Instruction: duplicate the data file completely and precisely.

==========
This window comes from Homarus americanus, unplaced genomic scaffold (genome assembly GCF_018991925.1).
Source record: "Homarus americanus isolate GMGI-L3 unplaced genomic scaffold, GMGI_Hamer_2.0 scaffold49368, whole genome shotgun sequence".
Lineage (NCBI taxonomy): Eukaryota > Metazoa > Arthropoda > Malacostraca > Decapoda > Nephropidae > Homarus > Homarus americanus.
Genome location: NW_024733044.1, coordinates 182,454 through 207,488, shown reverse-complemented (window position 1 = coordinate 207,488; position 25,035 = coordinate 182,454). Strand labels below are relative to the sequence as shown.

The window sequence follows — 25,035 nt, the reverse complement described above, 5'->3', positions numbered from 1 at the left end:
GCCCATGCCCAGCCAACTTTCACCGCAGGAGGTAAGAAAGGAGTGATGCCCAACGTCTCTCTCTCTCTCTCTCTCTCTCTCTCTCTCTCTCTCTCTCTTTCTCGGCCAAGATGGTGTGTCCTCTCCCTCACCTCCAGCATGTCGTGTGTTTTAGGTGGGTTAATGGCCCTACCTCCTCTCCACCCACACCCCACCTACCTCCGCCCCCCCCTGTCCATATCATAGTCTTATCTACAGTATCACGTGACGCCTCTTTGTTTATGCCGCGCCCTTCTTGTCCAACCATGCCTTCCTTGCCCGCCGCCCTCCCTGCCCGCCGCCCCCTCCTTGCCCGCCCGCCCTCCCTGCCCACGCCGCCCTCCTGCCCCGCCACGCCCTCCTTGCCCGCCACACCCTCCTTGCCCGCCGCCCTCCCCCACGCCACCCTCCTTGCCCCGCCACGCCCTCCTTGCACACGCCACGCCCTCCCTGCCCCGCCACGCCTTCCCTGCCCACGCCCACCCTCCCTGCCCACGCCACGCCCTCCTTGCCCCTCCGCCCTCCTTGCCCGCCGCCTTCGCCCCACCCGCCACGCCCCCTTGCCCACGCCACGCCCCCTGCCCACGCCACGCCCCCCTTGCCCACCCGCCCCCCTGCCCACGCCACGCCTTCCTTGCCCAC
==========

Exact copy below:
This window comes from Homarus americanus, unplaced genomic scaffold (genome assembly GCF_018991925.1).
Source record: "Homarus americanus isolate GMGI-L3 unplaced genomic scaffold, GMGI_Hamer_2.0 scaffold49368, whole genome shotgun sequence".
Lineage (NCBI taxonomy): Eukaryota > Metazoa > Arthropoda > Malacostraca > Decapoda > Nephropidae > Homarus > Homarus americanus.
Genome location: NW_024733044.1, coordinates 182,454 through 207,488, shown reverse-complemented (window position 1 = coordinate 207,488; position 25,035 = coordinate 182,454). Strand labels below are relative to the sequence as shown.

The window sequence follows — 25,035 nt, the reverse complement described above, 5'->3', positions numbered from 1 at the left end:
GCCCATGCCCAGCCAACTTTCACCGCAGGAGGTAAGAAAGGAGTGATGCCCAACGTCTCTCTCTCTCTCTCTCTCTCTCTCTCTCTCTCTCTCTCTCTTTCTCGGCCAAGATGGTGTGTCCTCTCCCTCACCTCCAGCATGTCGTGTGTTTTAGGTGGGTTAATGGCCCTACCTCCTCTCCACCCACACCCCACCTACCTCCGCCCCCCCCTGTCCATATCATAGTCTTATCTACAGTATCACGTGACGCCTCTTTGTTTATGCCGCGCCCTTCTTGTCCAACCATGCCTTCCTTGCCCGCCGCCCTCCCTGCCCGCCGCCCCCTCCTTGCCCGCCCGCCCTCCCTGCCCACGCCGCCCTCCTGCCCCGCCACGCCCTCCTTGCCCGCCACACCCTCCTTGCCCGCCGCCCTCCCCCACGCCACCCTCCTTGCCCCGCCACGCCCTCCTTGCACACGCCACGCCCTCCCTGCCCCGCCACGCCTTCCCTGCCCACGCCCACCCTCCCTGCCCACGCCACGCCCTCCTTGCCCCTCCGCCCTCCTTGCCCGCCGCCTTCGCCCCACCCGCCACGCCCCCTTGCCCACGCCACGCCCCCTGCCCACGCCACGCCCCCCTTGCCCACCCGCCCCCCTGCCCACGCCACGCCTTCCTTGCCCAC